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Last Updated: Monday, 16 April 2007, 11:20 GMT 12:20 UK
Ireland smoke ban cleans pub air
Smokey bar
Air quality has improved in bars since the Irish ban
The smoking ban in Ireland has cut air pollution in pubs and improved bar-workers' health, a study has found.

Researchers said the ban, which came in at the end of March 2004, had led to an 83% reduction in air pollution and an 80% cut in cancer-causing agents.

Workers' lung function also improved, the American Journal of Respiratory and Critical Care Medicine reported.

But smokers' rights campaigners said the level of carcinogens in second-hand smoke was very small.

Smoking bans are already in place in Wales and Scotland. Northern Ireland will follow suit on 30 April, with England's ban coming into force on 1 July.

Air quality

A team from the Research Institute for a Tobacco Free Society in Dublin, studied environmental tobacco smoke exposure in 42 Dublin pubs and tested 73 bar workers who volunteered to take part in the study.

It's hardly rocket science to conclude that smoking bans reduce exposure to airborne carcinogens
Simon Clark, Forest

The workers were all given lung function tests before the ban came in and a year later.

They were also asked about their workplace exposure to tobacco.

The bar-workers said they were exposed to around 40 hours per week before the ban came in, falling to 25 minutes afterwards - a 99% decrease in exposure.

And lung function tests improved dramatically in non-smoking barmen post-ban.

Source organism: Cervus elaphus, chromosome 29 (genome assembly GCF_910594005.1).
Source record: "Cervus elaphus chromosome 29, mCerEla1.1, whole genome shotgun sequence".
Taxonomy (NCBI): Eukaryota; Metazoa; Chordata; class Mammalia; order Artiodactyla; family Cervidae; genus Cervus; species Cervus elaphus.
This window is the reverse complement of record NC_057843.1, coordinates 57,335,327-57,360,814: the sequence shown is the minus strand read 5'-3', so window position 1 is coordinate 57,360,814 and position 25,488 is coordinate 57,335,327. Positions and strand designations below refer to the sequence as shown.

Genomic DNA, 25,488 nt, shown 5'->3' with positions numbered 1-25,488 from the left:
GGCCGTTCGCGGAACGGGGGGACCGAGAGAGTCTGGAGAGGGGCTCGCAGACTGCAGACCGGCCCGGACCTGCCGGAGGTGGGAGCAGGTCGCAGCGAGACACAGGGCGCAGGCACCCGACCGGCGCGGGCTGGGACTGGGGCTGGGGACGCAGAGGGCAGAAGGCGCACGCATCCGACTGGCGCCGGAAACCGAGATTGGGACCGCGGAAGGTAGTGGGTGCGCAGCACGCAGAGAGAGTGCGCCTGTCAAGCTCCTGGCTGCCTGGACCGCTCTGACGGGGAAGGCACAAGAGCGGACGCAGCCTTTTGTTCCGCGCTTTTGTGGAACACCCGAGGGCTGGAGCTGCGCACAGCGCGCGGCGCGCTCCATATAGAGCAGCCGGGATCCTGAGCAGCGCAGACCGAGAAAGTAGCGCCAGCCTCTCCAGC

Non-smoking employees also demonstrated significant reductions in cough and phlegm production.

Smokers' health did not improve.

'Reversing harm'

Dr Luke Clancy, who led the research, said: "These results confirm that the approach of a total ban on smoking in the workplace is successful in reducing the exposure of workers to particles."

Martin Dockrell, of Action on Smoking and Health (ASH) said: "Tobacco interests have continued to suggest that there is no evidence that other people's smoke is harmful.

"Dr Clancy's study shows not only how direct the harm is but - most importantly - it shows how comprehensive smoke-free public places can reverse the harm."

But Simon Clark, director of the smokers' lobby group Forest, said self-reporting of exposure and symptoms could not be taken seriously.

He added: "It's hardly rocket science to conclude that smoking bans reduce exposure to airborne carcinogens.

"However, it's the dose that makes the poison and although second-hand smoke may increase people's exposure to carcinogens, the concentration of particles is usually very small.

"A good ventilation system can reduce it even further. "A lot of people may find a smoky environment unpleasant but that doesn't justify a ban on smoking in every pub, club and bar in the country.

"People, including bar workers, should be given a choice of working or socialising in a smoke-free environment or a well-ventilated, designated smoking lounge.

"This feeble report won't change our opinion."


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